Before you read my answer, please consider that the term software architect means different things to different people. I'll just share my point of view, as I understand the architect role.
Unfortunately I was given this position organically and there are no
standards in place for how I should do my job.
Well, that's what your job is all about. Most of the time you're defining, choosing or communicating standards. In my opinion you have got several responsibilities:
1.) Defining standards
It is your responsiblity to define the standards for your applications. This includes coding conventions but also architectural standards and processes. Homogeneity is sacred and thus this is a very important thing. The better your standards are, the easier it is for all developers to work with your company's products, even if they were not the original creators.
2.) Know your infrastructure or choose the appropriate one
It is your responsibility to know your company's IT infrastructure best or to choose the appropriate infrastructure. Choosing an infrastructure is a strategic decision, so choose wisely. Also consider economic factors (are there enough developers available for that technology? How much do they cost? Will I still get support for that 3rd party library in 3 years?). This often involves trade-off decisions like higher development costs but lower runtime costs or the opposite. You're also responsible for picking the right tools to aid the development process.
3.) Have deep insight in your business domain
It is your responsibility to know the business domain best! You should be the one who has the best sight on the big picture of your problem domain. You need to divide it into components and subcomponents and choose their place in the infrastructure! You'll have to think about synergy effects (reusability etc.).
4.) Define interfaces between system and components
It is your responsibility to define interfaces between systems and components! When the interfaces are good, implementations can be exchanged pretty easily.
5.) Choose the right architecture
It is your responsibiltiy to choose the appropriate architecture for applications and to provide a standard way of implementing it. In my experience, this is best done by providing small example projects that show how to create the structure of files and folders and how to implement standard things.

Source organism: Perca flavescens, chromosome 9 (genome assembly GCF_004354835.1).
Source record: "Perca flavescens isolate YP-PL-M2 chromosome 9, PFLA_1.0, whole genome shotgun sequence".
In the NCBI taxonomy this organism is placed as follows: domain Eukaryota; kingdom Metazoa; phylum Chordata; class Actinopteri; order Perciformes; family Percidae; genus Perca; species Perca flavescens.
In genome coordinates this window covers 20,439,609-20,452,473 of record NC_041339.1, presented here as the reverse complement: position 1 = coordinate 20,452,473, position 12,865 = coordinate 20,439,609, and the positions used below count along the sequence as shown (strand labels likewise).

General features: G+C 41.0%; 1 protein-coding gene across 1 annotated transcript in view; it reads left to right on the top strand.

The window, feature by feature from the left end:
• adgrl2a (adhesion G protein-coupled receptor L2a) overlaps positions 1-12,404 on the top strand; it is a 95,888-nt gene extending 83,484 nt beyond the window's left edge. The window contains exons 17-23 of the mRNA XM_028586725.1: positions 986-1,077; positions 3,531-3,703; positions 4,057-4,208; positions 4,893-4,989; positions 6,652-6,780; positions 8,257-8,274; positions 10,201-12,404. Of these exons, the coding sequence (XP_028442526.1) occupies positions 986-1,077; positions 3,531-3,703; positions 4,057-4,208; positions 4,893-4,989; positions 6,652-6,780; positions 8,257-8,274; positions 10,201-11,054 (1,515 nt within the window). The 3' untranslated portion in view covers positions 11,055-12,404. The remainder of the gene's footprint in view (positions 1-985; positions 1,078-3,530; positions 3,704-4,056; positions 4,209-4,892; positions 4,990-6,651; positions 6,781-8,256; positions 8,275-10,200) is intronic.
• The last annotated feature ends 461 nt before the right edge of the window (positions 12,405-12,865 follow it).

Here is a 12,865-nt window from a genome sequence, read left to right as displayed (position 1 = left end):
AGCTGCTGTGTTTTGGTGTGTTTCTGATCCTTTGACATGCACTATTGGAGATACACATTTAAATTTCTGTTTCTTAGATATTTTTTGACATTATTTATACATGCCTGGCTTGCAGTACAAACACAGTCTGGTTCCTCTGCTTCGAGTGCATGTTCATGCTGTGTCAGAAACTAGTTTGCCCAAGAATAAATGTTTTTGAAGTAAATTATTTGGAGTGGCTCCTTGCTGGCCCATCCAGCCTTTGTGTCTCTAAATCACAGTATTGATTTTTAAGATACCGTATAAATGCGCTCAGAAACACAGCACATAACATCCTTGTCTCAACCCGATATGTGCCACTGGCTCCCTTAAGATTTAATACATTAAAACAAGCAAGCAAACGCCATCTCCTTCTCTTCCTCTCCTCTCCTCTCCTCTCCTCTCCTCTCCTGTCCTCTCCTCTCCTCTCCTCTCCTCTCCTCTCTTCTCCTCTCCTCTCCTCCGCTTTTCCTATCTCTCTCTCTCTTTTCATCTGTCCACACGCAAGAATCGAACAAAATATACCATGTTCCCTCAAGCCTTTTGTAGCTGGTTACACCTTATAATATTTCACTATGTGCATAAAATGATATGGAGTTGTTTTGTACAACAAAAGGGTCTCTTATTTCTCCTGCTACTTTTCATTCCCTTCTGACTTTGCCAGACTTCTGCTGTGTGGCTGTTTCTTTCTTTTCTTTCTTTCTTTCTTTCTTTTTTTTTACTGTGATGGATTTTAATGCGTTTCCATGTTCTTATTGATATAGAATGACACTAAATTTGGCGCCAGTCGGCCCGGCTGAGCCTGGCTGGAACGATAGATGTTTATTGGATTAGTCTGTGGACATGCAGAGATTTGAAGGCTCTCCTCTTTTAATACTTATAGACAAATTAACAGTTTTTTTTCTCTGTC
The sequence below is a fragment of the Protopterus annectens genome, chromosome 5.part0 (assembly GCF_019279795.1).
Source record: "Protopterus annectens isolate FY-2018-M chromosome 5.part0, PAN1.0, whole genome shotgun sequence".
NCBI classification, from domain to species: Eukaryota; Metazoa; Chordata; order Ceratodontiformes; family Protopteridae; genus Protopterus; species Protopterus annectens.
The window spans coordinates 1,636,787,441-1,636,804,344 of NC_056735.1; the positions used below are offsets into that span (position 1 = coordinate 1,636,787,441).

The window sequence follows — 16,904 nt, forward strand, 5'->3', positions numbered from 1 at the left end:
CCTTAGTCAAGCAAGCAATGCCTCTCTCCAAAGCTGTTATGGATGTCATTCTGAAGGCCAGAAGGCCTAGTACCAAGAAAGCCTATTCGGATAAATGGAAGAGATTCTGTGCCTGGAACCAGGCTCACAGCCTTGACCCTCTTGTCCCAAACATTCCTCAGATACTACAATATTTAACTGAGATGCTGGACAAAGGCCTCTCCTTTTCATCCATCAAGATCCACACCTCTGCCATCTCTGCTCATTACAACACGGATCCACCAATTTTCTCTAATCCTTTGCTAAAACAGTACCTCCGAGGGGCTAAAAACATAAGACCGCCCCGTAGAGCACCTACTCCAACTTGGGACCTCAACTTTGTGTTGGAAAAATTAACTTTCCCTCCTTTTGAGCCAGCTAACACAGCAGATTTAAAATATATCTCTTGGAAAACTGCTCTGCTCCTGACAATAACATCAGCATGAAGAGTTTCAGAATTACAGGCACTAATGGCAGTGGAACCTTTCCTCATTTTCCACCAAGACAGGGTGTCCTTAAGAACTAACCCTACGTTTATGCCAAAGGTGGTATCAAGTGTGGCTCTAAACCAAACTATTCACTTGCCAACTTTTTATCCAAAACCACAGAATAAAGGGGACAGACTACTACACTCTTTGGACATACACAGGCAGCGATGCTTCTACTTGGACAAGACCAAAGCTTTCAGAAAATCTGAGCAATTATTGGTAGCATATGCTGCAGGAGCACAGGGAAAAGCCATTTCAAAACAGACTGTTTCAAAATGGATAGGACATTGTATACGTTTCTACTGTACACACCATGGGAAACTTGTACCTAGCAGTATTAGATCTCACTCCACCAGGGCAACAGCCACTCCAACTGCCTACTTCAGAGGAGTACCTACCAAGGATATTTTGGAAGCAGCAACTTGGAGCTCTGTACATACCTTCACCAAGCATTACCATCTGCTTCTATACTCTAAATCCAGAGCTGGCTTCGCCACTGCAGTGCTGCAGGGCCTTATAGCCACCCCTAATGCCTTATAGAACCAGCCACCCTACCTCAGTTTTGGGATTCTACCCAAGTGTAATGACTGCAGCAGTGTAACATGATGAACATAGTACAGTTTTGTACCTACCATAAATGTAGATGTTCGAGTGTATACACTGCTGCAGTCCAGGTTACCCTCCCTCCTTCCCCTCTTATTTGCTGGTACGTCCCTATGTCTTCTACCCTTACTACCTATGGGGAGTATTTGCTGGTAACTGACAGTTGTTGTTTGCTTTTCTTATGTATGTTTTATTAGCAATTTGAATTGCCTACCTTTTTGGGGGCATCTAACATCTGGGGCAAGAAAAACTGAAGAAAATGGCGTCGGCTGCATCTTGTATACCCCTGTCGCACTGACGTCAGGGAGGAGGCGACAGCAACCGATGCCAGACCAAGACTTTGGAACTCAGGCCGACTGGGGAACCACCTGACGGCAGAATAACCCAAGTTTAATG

6.) Communicate! Communicate! Communicate!
Last but not least, it is your responsibility to communicate everything to the developers, to help them understand and to listen to their criticism. In my opinion you should as often as possible have the developers involved in important decisions. They might bring up things and potential problems you wouldn't have noticed. Communicate a lot with them and listen to their feedback and problems. Have your wizard around when you're defining standards or you're creating an example project for a certain technology! Collaboration is the key to success.
I am very interested, for example, what type of diagrams and documents
an architect might provide so that they can assist a developer in
doing their job.
You'll have to help the developers understand the business domain and the architectural decisions you made. I wouldn't waste the time and create documents that are subject to change every three weeks. Imho the best way to provide the knowledge is to give them example code (an example project e.g.) and to sketch down some UML every now and then when they're having a problem or you need to communicate something. This should be supplemented by the usual documents (requirements analysis, product backlog, etc.).
Finally, I want to give you some personal advice. Having this role is hard indeed. You're responsible for many things. Success and failure stand and fall with your ability to communicate and collaborate. You needn't know everything or excel at every single task, rather make sure your team participates and find the best solutions as a team. Don't be an ego, there'll always be a developer who knows something better than you. Keep these people around you for the sake of the product. Be humble and incorporate any good feedback. Don't take criticism personally, but compliment developers on a well done feedback or for pointing out errors.